Well, it's not quite like that here. But it is a time where many of us have unexpected amounts of leisure to stop, and gaze, and think. And haiku is the perfect way to encapsulate such moments, and such thoughts, in a few words.
Japanese is a very different language from English, and so English haiku is naturally going to differ from the original form. I don't know any Japanese, so I don't know how great the difference is. But this is my understanding of the form.
A haiku is very short. It has three lines, and traditionally the first and last line have five syllables each, and the middle line has a heady seven syllables. It doesn't rhyme.
It focuses on a moment in time. Because of this, transience, a sense of time passing, of the cycle of life, is often a theme. Often it will start with an observation of something observed through the senses - something seen, heard, smelled, touched or felt. This may be followed by a reflection: the experience examined. Short as it is, it can be very profound: whether it's that or not, it certainly captures a moment in time in a very direct way.
Haikus don't take very long to write, but like any creative activity, they require you to focus very intently on what you're doing. And while you're doing that, you aren't doing other things - like worrying, for instance. So they're ideal for the time of the virus.
And they're good too because they make us notice things; they help us to engage with the world outside ourselves - particularly with the natural world.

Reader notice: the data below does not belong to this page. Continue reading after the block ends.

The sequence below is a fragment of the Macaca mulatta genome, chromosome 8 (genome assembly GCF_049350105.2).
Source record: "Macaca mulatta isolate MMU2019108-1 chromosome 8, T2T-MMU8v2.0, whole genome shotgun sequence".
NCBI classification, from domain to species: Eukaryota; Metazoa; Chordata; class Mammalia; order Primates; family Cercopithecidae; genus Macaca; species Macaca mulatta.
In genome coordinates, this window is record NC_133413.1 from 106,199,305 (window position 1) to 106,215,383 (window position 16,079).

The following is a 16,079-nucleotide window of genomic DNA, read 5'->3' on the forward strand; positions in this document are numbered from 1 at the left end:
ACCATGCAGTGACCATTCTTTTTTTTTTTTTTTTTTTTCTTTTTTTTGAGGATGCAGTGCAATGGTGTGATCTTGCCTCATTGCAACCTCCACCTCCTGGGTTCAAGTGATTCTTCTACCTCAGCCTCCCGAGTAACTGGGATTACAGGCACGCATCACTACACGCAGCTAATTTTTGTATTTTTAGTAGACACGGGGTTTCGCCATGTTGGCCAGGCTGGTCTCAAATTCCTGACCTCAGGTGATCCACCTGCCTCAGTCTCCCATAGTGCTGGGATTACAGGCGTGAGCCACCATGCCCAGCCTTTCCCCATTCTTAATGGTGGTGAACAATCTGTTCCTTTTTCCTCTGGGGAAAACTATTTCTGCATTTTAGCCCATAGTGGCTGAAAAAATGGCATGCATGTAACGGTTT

Here are a couple I did a while ago. I volunteer on the SS Great Britain, Isambard Kingdom Brunel's beautiful, groundbreaking ship. It's been brilliantly restored, and you can go to see it in Bristol.
|The SS Great Britain|
One day last winter, as the afternoon drew to a close and the shadows lengthened, I was on the ship, below deck. Hardly anyone was about. At this time, the ship's past feels very close. I thought about all the people who had travelled on the ship for two months at a time, who'd lived, laughed, fought, given birth, fallen ill, died there.This is what I wrote.
The ship's restless ghosts
Whispering, sighing, sleeping.
Lives lived and lives lost.
And this one, about the ship herself:
She cleaves the water
Not mistress of the sea, but
An uneasy guest.
Over the next few weeks, I'm going to have a go at writing some about the time of the virus. Will post in the comments. If you write one and would like to share it, you could do the same!